Own- versus other-race face perception : social contact and the human brain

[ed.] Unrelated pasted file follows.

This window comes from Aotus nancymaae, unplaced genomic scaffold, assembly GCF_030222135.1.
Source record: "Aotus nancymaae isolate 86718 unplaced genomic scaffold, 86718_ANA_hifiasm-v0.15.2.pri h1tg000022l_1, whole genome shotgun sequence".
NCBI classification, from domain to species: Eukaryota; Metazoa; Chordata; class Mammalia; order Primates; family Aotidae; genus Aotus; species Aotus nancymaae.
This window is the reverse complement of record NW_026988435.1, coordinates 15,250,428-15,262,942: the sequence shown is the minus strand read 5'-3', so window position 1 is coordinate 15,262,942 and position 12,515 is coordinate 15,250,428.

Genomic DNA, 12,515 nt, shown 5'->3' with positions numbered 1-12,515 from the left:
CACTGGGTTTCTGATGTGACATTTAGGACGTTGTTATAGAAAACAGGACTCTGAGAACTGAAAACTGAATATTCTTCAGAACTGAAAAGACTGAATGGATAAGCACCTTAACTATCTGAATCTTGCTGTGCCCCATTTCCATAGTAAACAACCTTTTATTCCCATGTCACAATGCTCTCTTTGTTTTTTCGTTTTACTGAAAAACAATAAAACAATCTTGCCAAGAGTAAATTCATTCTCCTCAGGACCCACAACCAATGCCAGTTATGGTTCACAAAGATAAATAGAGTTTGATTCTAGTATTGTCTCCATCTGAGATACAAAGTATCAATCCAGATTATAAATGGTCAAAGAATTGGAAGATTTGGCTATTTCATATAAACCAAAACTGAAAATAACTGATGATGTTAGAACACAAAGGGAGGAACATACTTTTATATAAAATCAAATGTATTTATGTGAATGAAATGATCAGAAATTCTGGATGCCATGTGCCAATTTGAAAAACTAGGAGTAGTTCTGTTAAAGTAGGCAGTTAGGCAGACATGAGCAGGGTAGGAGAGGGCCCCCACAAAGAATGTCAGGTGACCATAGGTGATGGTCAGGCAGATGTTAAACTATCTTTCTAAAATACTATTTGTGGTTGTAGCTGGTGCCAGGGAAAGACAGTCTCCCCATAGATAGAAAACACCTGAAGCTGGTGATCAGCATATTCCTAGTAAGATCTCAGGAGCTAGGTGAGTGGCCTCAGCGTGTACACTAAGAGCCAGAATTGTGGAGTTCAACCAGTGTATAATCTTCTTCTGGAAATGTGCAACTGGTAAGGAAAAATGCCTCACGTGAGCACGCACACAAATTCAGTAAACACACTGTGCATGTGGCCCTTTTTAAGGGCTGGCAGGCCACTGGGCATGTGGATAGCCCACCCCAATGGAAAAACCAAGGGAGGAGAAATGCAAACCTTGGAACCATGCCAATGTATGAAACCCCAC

The experiments in this thesis used behavioural measures and event-related potentials (ERPs) to investigate the influence of race on face processing in the brain. Previous behavioural research has highlighted an own-race effect in face processing, whereby individuals are more accurate at recognizing own-race compared to other-race faces. The current Thesis examined the own-race effect at perceptual and neural levels. Social influences on the own-race effect were also investigated, such as other-race experience, anxiety and implicit social bias, as these may account for differential own- versus other-race face processing. The main aim of the experiments contained in this thesis was to delve deeper into the examination of own and other-race face perception through a series of original experiments. Participants performed a variety of perceptual discrimination and identification tasks, and completed measures of explicit other-race experience and implicit racial bias to record their perceptions of other-race individuals. Chapters 2-4 saw the development of a new paradigm that tested the own-race effect in perception, in contrast to traditional recognition memory investigations. In Chapter 2 the own-race effect was investigated developmentally and found across three age-groups, and was larger in the two older age-groups. Chapters 3 and 4 found that the own-race effect differed across racial groups, and that social variables such as other-race experience influenced the strength of the own-race effect. In the latter experimental chapters, ERPs revealed that the behavioural own-race effect was evident at a neural level. Chapter 7 demonstrated that face-related stages of processing in the brain were sensitive to race of face. In Chapters 8 and 9, the sensitivity of face processing to own and other-race emotional expression processing was also examined. The additional social factor of emotional expression was explored in order to further the investigation of socially relevant information processing from the face. Findings from the last two experimental chapters demonstrated differential emotional face processing for own- versus other-race faces. Confirming the findings of the behavioural experiments, own- versus other-race emotion processing varied across racial groups and was subject to social influences such as other-race experience, intergroup anxiety and implicit racial bias. Overall, behavioural and neural investigations of the own-race effect demonstrated the influence of social variables such as other-race experience, intergroup anxiety and implicit racial bias on the way in which individuals processed own- versus other-race faces in the human brain.